Ivory Cotton Barefoot Sandal

Carefree summer days are perfect for bare toes in the grass and sand, but sometimes you want a little something special for those bare feet.  Enter the barefoot sandal with a loop that goes around your toe and long ties to wrap around your ankle.  They could also be used to jazz up a simple pair of dress shoes any time of year.

The intricate loops of this pair are crocheted in a fine ivory cotton thread.  The neutral ivory color would complement a summer tan and any carefree outfit or beach attire.

I would love to make sets of these to match the colors of a beach wedding.

You can check out this item here in my Etsy shop or contact me for a custom order.

These are made from the versatile pattern provided by Julie King / Gleeful Things at http://www.gleefulthings.com.


Yellow and Blue Cotton Baby Cloche with Bow

There are some color combinations that always make me happy.  This fresh combination of yellow and blue is one of those.  It reminds me of tea and little cakes served on fine china.  I think that the colors really come together well with this hat pattern to make an elegant statement for a sweet little baby.

The cotton yarn holds the stitch definition very well to show off the understated lace pattern bedecked by the over sized bow.

This hat is perfectly sized for about a 3-6 month baby and would be a perfect choice for a summer or spring baby.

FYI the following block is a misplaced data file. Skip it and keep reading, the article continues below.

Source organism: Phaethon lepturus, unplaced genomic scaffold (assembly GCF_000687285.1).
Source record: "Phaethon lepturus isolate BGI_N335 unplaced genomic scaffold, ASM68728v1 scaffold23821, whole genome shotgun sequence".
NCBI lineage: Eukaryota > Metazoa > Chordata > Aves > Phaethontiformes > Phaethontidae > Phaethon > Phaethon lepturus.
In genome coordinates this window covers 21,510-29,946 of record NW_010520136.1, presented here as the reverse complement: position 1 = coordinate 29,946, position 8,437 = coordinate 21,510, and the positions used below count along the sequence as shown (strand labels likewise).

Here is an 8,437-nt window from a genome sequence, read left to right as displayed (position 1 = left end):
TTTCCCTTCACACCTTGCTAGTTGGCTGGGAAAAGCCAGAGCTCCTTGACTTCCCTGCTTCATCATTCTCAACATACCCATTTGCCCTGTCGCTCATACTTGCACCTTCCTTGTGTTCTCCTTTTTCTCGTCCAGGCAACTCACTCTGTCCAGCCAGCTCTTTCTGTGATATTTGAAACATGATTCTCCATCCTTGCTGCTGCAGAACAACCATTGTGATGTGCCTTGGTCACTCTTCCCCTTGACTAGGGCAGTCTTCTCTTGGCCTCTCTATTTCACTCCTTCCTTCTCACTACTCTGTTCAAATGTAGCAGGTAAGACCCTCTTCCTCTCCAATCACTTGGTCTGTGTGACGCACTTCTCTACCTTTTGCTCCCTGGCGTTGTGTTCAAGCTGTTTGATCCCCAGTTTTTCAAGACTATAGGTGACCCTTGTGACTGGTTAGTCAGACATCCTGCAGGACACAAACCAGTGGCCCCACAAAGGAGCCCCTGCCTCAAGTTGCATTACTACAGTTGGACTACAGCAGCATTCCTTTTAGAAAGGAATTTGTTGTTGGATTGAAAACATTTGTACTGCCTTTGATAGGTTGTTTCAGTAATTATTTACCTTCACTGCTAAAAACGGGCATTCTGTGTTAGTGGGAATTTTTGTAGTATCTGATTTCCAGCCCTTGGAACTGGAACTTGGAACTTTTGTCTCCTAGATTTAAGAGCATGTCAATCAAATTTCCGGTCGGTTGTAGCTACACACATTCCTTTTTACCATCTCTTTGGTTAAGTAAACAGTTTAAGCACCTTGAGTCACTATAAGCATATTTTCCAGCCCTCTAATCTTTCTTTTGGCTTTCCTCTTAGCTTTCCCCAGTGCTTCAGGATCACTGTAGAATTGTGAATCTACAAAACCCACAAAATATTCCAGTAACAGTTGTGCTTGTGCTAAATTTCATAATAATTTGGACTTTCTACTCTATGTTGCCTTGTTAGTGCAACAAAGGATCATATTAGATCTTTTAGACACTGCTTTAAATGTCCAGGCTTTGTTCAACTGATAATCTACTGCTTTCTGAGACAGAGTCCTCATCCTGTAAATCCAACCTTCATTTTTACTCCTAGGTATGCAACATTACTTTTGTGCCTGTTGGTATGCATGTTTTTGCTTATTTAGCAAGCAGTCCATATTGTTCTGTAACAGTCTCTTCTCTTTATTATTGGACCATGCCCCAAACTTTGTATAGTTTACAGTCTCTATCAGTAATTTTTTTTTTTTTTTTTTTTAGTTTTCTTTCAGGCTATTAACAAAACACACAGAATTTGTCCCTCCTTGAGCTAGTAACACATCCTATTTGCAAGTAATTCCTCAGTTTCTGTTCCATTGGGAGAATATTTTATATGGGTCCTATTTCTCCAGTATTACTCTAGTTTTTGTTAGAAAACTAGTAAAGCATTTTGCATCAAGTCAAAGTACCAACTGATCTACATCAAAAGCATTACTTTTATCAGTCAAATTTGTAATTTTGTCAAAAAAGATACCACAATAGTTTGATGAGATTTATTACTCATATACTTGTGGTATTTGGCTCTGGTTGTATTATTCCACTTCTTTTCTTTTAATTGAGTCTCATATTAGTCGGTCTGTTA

You can find the hat here in my Etsy shop.

The pattern is designed by Jan Munroe and can be found in her Ravelry Shop.  I was happy to serve as a pattern tester for this sweet little number.

Silky Sugar Cane Lace Scarf Perfect For Warm Weather

If you knit or crochet for any length of time, you quickly discover that skeins of yarn just find their way into your life.  You really can’t help it when they are calling out to you either with their beautiful colors or unique fibers.  That was the case when one day I came across a skein of Araucania Ruca Multy yarn.  This unique yarn is spun from sugar cane fiber.  Araucania yarns take their inspiration from ancient South American crafts and are naturally kettle dyed which means that each skein of yarn is unique.  I couldn’t resist purchasing this skein of spun sugar cane yarn in a tonal color blend reminiscent of brown sugar.

I decided to combine the glistening beauty of this silky yarn with the lovely Wabenschal lace pattern created by Birgit Freyer.

Isn’t amazing how this:

Image By Rufino Uribe (caña de azúcar) [CC BY-SA 2.0 (http://creativecommons.org/licenses/by-sa/2.0)%5D, via Wikimedia Commons

Can become this?

This 80″ scarf is the perfect accessory for a warm day that slowly cools into the dusky evening.  The neutral palette will work with almost any ensemble.